The Lowdown

  • Wheel Notation: 4-6-2 (Pacific)
  • Length: 70 feet
  • Locomotive Weight: 96.25 tons
  • Top Speed: 100mph
  • Cylinders: 3
  • Tender Capacity: 8 tons of coal, 5000 gallons water (LNER corridor tender)
  • Mileage: approx. 2,500,000 miles

A Proud History

Arguably the most famous locomotive in the world, Flying Scotsman was originally built in Doncaster for the London and North Eastern Railway (LNER), completed on 24 February 1923. The engine was designed by Sir Nigel Gresley to be part of the powerful A1 class and was initially numbered 1472. Flying Scotsman had its first taste of fame when it was chosen to appear at the British Empire Exhibition, London in 1924, where it appeared as 4472 with the name 'Flying Scotsman' after the London to Edinburgh rail service which started daily at 10am.

A few years later in 1928, Flying Scotsman was given a new type of tender which boasted a corridor, thus meaning that crews could swap without stopping the train. This allowed it to haul the first ever non-stop London to Edinburgh service on 1 May, reducing the journey time to eight hours.

Flying Scotsman was back in the spotlight in 1934 when it achieved 100mph, setting an official world record as the first locomotive to have reached that speed. During the Second World War Flying Scotsman had a change of guise from the standard LNER Apple Green to Wartime Black, typical of all railway stock throughout the war years, and is the chosen livery colour of the engine when it appears at our railway. After the war it became green again and was rebuilt as an A3 Pacific. In 1948, rail travel in Britain was nationalised with the formation of British Railways, and Flying Scotsman, which was now numbered 60103, was painted blue for a time, then Brunswick Green where it remained in this colour until 1963.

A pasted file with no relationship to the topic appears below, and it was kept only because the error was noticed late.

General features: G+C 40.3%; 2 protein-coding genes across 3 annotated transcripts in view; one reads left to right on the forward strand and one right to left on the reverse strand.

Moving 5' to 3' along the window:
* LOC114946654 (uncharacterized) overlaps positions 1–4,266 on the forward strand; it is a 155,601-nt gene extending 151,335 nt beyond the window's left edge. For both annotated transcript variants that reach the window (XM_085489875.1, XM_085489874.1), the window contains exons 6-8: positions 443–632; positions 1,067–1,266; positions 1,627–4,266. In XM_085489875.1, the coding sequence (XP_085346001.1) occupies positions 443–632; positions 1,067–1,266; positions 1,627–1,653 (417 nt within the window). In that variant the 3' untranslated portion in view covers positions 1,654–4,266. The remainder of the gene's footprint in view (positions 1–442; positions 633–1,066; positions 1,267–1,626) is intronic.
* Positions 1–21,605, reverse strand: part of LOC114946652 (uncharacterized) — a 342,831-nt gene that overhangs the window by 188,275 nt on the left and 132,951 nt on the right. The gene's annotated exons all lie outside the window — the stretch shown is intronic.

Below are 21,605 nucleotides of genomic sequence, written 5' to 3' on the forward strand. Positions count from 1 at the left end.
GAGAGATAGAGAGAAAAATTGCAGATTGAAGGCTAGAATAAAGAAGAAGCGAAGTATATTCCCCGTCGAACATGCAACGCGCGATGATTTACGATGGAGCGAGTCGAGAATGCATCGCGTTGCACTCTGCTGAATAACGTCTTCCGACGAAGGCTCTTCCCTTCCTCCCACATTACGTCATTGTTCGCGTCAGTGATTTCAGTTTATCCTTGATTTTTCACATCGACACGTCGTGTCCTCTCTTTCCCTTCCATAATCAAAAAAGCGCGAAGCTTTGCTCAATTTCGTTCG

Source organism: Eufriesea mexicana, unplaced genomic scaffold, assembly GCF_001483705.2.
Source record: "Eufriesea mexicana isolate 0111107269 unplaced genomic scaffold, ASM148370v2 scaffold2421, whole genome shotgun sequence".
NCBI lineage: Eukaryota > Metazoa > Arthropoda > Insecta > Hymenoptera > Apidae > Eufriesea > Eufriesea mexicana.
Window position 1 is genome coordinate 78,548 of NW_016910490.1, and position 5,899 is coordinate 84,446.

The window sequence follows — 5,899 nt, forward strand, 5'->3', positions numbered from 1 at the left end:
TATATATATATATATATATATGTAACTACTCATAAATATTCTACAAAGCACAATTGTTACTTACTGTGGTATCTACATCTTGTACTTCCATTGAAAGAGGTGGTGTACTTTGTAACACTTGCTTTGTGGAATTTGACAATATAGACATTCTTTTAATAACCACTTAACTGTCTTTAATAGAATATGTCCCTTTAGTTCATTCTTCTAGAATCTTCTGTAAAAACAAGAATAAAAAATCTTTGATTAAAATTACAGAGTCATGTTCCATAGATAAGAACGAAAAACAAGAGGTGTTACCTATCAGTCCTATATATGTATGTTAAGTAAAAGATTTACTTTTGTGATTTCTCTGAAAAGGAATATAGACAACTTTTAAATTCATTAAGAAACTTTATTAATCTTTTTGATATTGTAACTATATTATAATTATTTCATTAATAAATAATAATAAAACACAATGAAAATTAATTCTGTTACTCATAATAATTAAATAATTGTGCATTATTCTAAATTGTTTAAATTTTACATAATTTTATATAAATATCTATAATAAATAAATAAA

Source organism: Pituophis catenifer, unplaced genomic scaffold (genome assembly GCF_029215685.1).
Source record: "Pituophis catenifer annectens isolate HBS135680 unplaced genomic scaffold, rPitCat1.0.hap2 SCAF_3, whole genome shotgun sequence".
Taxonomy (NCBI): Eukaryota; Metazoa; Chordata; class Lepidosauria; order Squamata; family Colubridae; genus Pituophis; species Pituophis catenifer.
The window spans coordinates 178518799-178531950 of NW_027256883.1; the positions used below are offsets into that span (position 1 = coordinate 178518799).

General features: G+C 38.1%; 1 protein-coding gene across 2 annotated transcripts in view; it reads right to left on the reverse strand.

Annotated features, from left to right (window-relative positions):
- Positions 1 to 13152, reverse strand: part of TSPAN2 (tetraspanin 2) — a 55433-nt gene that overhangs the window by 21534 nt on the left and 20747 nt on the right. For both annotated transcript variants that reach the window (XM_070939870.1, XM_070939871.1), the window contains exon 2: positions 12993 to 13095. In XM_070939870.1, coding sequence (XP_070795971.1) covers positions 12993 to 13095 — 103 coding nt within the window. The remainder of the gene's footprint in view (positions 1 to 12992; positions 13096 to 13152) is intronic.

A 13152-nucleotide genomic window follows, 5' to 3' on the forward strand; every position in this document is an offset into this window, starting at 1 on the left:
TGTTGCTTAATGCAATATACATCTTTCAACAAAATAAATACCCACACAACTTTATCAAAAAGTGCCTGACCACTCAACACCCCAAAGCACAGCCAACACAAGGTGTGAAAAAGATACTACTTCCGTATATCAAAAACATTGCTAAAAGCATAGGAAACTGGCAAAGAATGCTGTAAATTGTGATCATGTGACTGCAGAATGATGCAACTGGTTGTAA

Over the years Flying Scotsman has changed hands on a number of occasions. The engine was bought by railway preservationist Alan Pegler who restored her to 1930s condition and famously took it on a tour of the United States. Due to financial worries, Pegler sold the locomotive to British businessman William McAlpine who brought Flying Scotsman home to repair and in 1988-9 it set out on another tour, this time around Australia, where at one point it recorded the longest ever non-stop run by a steam locomotive, travelling 422 miles. By 1995, it was part-owned by record producer Pete Waterman, and was once more being overhauled. It was sold again to businessman Tony Marchington in 1996. Tony continued to run it on mainline railtours but due to high maintenance costs, it was back on sale a few years later. 

Flying Scotsman was returned to public ownership in 2004. The successful bid included £415,000 raised by the public and £365,000 donated by Sir Richard Branson, plus a £1.8m grant from the National Heritage Memorial Fund. Since that time Flying Scotsman has been undergoing an extensive restoration in the workshop of Riley & Son (E) Ltd. The intensive £4.2m project to bring the legend back to life has now been completed and Flying Scotsman now portrays the glamour of the golden age of steam in its BR Brunswick Green livery, entertaining the public for generations to come.

For more information on the history and restoration of Flying Scotsman, please visit the National Railway’s Museum dedicated Flying Scotsman website.

BR 4-6-2 locomotive No.60103 with the downTees-Thames Express atPeterborough in 1960.jpg